Children and Families Council
The proposal would create “Our Children, Our Families Council” to advise the City on the unmet needs of children and families in San Francisco and on priorities, program goals and best practices for addressing those needs through the creation of a Children and Families Plan for the City.
The Mayor and the SFUSD Superintendent would Co-Chair the Council. Other members of the Council would include the heads of City and SFUSD Departments and members of the community.
No later than July 1, 2016, and every fifth year after that, the Children and Families Council would prepare and adopt a Children and Families Plan for the City, which would include a comprehensive assessment of City policies and programs, addressing the needs of children and families in San Francisco, and policy level recommendations for making the City more supportive of children and families.
Rainy Day Reserve
In any year when the City collects over five percent more money than it collected in the previous year, the City deposits half of this money in the Rainy Day Reserve Fund. The City may only take money out of the Rainy Day Reserve Fund when it collects less money than it did in the previous year.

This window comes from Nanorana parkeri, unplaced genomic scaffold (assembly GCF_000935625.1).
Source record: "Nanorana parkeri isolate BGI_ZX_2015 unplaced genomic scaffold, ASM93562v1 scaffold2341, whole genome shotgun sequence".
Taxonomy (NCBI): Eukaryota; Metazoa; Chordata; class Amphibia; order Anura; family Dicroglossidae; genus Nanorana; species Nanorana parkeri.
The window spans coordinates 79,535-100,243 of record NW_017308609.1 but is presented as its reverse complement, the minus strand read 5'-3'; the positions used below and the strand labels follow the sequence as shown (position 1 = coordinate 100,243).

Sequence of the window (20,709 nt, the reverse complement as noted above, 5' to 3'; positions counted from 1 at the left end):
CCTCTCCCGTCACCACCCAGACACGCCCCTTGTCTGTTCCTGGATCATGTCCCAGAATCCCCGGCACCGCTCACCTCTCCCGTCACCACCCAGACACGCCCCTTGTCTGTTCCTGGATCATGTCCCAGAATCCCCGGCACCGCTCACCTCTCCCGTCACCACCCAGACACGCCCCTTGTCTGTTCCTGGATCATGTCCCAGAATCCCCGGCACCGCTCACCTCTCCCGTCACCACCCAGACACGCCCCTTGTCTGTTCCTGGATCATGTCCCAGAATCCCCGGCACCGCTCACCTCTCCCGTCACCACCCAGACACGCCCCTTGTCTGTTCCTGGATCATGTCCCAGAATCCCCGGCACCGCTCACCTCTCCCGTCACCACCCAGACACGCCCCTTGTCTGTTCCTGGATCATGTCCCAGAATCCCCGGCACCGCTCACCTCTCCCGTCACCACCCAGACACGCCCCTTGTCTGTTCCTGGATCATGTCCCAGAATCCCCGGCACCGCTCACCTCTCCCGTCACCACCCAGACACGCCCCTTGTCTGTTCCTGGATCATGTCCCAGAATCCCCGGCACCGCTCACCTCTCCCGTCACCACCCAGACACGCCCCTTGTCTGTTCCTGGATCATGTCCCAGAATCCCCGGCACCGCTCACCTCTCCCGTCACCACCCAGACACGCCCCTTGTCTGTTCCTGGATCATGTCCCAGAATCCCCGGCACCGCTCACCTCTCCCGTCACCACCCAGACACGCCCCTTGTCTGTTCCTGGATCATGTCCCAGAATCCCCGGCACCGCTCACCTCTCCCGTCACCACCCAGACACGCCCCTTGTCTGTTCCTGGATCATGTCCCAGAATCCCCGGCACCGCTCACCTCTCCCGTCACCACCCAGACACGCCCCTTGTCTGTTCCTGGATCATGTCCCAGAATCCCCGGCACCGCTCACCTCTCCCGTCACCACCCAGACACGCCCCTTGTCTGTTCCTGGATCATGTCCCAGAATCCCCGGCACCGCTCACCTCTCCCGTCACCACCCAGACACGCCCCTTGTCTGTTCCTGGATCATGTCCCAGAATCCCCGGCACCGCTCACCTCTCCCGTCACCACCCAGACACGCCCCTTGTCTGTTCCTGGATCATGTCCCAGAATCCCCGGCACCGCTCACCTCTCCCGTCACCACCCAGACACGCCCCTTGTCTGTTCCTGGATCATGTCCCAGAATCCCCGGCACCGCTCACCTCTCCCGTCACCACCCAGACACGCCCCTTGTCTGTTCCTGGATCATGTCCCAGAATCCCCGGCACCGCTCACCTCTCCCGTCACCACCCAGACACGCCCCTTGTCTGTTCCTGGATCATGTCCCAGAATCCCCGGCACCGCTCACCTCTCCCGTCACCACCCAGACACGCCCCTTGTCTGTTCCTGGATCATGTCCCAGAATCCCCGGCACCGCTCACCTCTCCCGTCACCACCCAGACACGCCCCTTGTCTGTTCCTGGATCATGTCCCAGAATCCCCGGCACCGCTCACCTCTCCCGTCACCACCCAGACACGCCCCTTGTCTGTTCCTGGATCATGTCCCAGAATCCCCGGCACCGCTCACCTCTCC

The City may give up to one quarter of the money in the Reserve Fund to SFUSD when the School District collects less money per student than in the previous year and plans significant layoffs, but the City is not required to give SFUSD the money.
The proposal would divide the existing Rainy Day Reserve into a City Rainy Day Reserve and a School Rainy Day Reserve. In any year when the City collected over five percent more money than it collected in the previous year, the City would deposit half of this money in the two reserves, with three quarters of that amount going to the City Reserve and one quarter going to the School Reserve.
So in a year when the City’s revenues grew by more than 5 percent over the previous year, for every $100.00 the City collected over that threshold, it would deposit half of the money in the two reserves, $37.50 in the City Reserve and $12.50 in the School Reserve.
If approved by voters, the City would transfer half the balance of the existing Rainy Day Reserve to the City Reserve and half to the School Reserve.